If you don’t want to extend base classes all the time then using Factory Methods is another option.

Make Sure You Use Namespaces

Again, its all about organisation. Utilise the inbuilt namespace capabilities of Ext JS to organise your components and classes so its easy to navigate later. Typically you would want to do this by functional module, for example, MyApp.Users for all the User management code. I like to mirror this namespace structure with the folder structure so everything is dead easy to find.

Use Get/Set Methods or Static References

Don’t be tempted to delve into a component’s items or toolbar collections to get a reference to a particular button or panel using the ‘comp.get(0)’ or comp.getTopToolbar().get(1)’ syntax. If you ever add items to these collections the references will be broken and you will have to track them down. In a big application this becomes a mammoth task which will introduce bugs.

Save yourself some hassle and, in the extended class, create a get method for the necessary components, which delves into the collection, so when you do add more items you know there is only one method to be updated. Or, if you aren’t concerned about lazy instantiation, define your buttons and items as class variables and reference them that way so you won’t need to make any updates when new items are added.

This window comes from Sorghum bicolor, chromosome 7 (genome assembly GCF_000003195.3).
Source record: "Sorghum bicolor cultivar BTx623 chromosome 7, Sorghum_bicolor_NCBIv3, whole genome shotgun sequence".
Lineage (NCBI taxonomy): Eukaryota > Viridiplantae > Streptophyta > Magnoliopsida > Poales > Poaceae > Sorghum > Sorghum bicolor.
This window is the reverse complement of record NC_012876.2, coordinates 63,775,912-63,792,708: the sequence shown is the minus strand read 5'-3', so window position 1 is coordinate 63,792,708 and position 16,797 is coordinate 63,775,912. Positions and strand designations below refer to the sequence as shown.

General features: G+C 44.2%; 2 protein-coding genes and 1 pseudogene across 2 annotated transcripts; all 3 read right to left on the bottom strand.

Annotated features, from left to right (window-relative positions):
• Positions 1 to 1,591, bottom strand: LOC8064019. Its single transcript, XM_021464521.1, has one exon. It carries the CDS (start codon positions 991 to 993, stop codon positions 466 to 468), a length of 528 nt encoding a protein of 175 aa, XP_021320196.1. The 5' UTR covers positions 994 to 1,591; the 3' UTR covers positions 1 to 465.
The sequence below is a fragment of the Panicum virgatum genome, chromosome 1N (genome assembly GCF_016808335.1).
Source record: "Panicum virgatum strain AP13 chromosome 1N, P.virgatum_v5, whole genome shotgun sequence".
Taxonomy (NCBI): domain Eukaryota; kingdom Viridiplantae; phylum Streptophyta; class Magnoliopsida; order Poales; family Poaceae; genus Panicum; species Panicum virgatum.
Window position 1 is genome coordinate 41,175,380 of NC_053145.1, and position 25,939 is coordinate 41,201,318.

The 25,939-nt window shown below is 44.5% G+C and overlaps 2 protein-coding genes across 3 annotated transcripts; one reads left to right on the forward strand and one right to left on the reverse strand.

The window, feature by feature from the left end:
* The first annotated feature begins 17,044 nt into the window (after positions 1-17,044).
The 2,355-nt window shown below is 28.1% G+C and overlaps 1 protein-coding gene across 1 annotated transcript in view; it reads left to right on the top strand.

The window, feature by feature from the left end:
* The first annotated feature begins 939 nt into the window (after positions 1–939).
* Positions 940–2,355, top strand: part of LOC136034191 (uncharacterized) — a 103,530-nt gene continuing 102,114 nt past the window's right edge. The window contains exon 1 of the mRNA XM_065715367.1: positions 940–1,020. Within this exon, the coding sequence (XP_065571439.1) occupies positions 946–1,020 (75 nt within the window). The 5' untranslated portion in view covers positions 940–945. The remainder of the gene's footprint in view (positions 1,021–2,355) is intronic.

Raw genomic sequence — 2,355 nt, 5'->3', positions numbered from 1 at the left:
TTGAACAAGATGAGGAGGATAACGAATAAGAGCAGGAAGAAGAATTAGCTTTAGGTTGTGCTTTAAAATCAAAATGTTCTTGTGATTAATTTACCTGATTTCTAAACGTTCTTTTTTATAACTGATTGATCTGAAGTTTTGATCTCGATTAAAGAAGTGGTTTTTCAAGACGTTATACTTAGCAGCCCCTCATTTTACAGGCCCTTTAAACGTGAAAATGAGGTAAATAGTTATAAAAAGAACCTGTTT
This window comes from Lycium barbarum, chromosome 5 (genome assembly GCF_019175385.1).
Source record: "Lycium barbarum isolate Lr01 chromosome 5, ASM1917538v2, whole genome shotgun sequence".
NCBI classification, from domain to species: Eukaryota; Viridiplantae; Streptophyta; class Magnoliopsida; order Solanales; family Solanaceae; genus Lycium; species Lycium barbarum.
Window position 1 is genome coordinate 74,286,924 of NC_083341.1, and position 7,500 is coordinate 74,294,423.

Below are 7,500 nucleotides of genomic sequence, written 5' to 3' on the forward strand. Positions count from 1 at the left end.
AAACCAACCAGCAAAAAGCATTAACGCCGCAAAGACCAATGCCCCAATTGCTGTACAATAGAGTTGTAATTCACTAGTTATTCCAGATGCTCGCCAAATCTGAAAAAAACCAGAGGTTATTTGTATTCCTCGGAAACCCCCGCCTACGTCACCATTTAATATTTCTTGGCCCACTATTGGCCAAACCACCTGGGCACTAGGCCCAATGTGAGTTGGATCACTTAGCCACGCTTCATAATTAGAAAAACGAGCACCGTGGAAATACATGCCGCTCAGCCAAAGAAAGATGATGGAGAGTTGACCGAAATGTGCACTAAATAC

Name Your xtypes Carefully

Name your xtypes the same as your class, including namespaces, so you can track down the actual class definition very easily.

Reuse Your Code

If you find yourself writing the same code again and again (think masking elements while loading, response/error handling code etc) then wrap that stuff in a function in a way that makes it generic and reuse it. Save yourself the time, effort and RSI – you’ll thank yourself when you decide to change it and have to change hundreds of copies.

Try Not to Nest Functions

Don’t define functions within functions (within functions…within functions…). You may think your doing some good code reuse but your just creating a scoping and organisation nightmare. Trying to follow that sort of nesting is not pleasant, so spare a thought for your co-workers who might have to debug it.

Learn how to use FireBug

…or WebKit’s Developer tools. Make sure you install and use an in-browser tool like FireBug to debug your Javascript and to explore what HTML and CSS the framework is creating. It’s easy to forget that, at the ground level, all Ext is doing is generating markup and these tools will give you an insight into what’s happening in the black box. If you learn how to use these tools properly and how to debug your JS effectively you will save yourself a huge amount of time.